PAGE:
Sunday, April 23, 2006


A bomber pilot joined our group (he had landed at Lae for refueling, and was grounded after the attack) and listened with interest to our descriptions of attacking the enemy bombers. After a while he looked wistfully at the Zero fighters parked off the runway.
"You know," he said suddenly, "I think my greatest ambition has been to fly a fighter, not these trucks we go around in. It's funny," he mused, "we've been taking more and more punishment on our raids. Most of the men feel they'll never live to go home. I feel the same way."
"Yet," he turned to look at us, "I would be satisfied if there was one thing I could do."
We waited for him to continue. "I'd like to loop that truck I fly," he added. He grinned, "Can you picture that thing going around in a loop?"
One of the Zero pilots spoke up. "If I were you, I wouldn't try it," he said softly. "You'd never come out of a loop in one piece, even if you could get up and around into one."
"I suppose so," he replied. We watched him walk across the field and climb into the cockpit of a fighter, where he sat and studied the controls. At the time, we didn't know that all of us would remember this pilot for the rest of our lives.

(Two days later, the Zero pilots were escorting a group of Japanese Betty bombers on a mission.)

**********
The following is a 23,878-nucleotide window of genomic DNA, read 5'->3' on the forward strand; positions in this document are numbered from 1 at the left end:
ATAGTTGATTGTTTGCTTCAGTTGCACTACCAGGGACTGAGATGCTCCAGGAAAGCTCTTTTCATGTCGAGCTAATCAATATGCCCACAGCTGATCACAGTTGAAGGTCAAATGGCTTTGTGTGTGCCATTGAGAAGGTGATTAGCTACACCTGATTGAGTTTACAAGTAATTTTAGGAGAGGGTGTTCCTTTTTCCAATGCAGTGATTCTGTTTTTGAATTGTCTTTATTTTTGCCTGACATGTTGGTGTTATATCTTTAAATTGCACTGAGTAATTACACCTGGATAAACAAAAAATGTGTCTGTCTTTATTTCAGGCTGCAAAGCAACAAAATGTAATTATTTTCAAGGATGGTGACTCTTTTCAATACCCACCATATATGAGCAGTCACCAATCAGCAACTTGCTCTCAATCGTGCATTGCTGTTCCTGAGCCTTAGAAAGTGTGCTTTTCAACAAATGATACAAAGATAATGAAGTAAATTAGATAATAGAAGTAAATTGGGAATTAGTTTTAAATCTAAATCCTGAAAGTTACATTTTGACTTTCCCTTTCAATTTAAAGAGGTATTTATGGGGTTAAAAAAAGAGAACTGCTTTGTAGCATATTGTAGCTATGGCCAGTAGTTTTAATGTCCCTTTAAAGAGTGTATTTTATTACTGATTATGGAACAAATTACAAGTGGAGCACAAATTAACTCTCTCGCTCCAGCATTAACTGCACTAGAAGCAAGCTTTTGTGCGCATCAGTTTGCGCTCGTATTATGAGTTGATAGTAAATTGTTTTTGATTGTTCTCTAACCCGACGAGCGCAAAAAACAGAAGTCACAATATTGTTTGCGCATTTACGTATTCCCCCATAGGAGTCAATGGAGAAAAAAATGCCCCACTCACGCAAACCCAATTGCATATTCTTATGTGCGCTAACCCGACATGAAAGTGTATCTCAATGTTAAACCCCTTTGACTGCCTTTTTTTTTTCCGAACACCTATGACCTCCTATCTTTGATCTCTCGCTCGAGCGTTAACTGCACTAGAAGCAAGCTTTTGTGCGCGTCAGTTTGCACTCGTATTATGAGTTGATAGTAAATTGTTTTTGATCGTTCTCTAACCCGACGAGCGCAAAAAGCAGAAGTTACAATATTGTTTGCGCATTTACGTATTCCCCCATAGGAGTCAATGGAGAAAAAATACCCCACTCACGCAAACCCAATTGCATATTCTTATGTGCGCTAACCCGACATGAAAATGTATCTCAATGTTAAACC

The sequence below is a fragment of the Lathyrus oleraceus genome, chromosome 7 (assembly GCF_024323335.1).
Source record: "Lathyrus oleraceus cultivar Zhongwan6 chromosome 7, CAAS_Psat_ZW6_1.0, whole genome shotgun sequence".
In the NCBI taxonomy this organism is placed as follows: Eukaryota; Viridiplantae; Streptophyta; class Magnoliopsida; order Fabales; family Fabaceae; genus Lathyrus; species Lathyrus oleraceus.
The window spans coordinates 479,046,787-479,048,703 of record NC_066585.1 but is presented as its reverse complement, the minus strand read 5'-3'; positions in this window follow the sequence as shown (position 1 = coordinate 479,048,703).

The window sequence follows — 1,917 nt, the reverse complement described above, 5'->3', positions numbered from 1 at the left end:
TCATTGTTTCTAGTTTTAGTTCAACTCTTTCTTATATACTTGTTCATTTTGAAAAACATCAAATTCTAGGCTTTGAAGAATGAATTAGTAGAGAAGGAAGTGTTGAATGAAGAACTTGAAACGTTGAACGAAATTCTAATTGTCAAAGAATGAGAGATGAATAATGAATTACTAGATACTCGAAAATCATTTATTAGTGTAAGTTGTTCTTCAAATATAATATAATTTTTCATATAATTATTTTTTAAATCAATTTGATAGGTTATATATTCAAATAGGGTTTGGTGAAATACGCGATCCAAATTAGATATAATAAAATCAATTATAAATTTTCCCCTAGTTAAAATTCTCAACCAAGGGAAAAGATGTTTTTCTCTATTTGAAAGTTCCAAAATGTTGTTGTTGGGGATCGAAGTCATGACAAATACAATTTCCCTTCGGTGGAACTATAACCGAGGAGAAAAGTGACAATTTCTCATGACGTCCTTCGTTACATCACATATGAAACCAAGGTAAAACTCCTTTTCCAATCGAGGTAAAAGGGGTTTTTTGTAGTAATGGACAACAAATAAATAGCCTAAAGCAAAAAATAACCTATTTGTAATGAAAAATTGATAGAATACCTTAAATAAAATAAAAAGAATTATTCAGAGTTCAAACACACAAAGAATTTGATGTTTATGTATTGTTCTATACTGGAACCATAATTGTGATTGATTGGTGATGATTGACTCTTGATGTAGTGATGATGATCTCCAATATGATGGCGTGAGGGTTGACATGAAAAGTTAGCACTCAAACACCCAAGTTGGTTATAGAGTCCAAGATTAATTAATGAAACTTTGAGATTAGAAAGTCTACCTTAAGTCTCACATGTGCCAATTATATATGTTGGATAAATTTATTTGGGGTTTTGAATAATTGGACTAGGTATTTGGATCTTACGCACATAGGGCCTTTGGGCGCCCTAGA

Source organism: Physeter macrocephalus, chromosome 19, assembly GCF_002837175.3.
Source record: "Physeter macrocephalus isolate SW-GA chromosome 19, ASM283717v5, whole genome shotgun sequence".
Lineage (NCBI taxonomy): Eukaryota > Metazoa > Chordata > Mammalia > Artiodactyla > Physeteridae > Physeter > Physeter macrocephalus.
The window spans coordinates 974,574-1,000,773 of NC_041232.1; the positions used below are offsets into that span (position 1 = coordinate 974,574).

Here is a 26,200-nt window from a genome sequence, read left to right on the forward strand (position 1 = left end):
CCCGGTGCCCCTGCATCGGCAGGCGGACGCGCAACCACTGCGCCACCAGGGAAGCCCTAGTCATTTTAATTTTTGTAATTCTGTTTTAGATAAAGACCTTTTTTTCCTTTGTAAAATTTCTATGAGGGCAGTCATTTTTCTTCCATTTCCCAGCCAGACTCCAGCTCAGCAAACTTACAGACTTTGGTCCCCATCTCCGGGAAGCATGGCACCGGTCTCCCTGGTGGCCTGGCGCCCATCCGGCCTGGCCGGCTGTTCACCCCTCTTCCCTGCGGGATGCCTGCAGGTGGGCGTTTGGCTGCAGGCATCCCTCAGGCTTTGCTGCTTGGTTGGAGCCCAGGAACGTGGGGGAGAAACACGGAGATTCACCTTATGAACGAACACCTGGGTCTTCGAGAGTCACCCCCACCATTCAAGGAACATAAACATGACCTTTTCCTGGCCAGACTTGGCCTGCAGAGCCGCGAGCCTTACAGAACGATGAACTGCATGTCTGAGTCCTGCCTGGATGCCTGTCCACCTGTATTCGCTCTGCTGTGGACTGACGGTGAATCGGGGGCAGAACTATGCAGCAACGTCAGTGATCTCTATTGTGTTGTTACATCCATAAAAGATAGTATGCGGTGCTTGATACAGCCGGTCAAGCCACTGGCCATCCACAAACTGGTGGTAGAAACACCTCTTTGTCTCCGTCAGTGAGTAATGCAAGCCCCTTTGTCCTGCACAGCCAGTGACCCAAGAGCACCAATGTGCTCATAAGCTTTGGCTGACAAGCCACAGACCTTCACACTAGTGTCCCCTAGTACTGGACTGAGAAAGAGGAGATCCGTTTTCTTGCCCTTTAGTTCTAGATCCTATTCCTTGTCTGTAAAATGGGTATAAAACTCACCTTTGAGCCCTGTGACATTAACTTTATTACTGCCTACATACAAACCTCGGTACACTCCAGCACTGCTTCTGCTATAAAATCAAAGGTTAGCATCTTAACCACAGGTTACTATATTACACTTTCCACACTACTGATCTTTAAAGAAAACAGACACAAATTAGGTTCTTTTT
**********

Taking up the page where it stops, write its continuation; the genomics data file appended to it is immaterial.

We saw a P-39 plunge with tremendous speed into the bomber formation, but could not move in time to disrupt the attack. One moment the sky was clear; the next the Airacobra was spitting shells into the last bomber in the flight. Then it rolled and dove beyond our range. The bomber streamed flame; the airplane seemed familiar as I closed in to watch. It was the same Mitsubishi which had landed at Lae; its pilot was the one with whom we had talked in the billet. The flames increased in fury as the bomber nosed down and skidded wildly. It lost altitude quickly, and seemed on the verge of going out of control. At 6,000 feet it was only a matter of seconds; the flames were engulfing the wings and fuselage.
Suddenly, still blazing fiercely, the nose lifted and the bomber went into a climb. I gaped at the plane in astonishment as its pilot started to draw a loop -- an impossible maneuver for the Betty. The pilot -- the same one who had told us he wished to loop in a fighter -- hauled her back and up. The bomber went up; hung on its nose in a half loop, and then burst into a seething ball of flame which blotted it out entirely.
The flaming mass fell. Just before it struck the ground a violent explosion shook the air as the fuel tanks went off.
Saburo Sakai
(excerpted from Samurai! by Saburo Sakai with Martin Caidin and Fred Saito)
Yes! He didn't just go down. He went down experimenting, trying out the "impossible." If he had not already been flaming, he might have made it.

Moral One: Don't wait until we are "shot down." Go ahead and do it!

Moral Two: We are already shot down. Go ahead and do it!
I'll finish it next time.
I've been fond of the Zeros for as long as I've known them.

Wonderful story.
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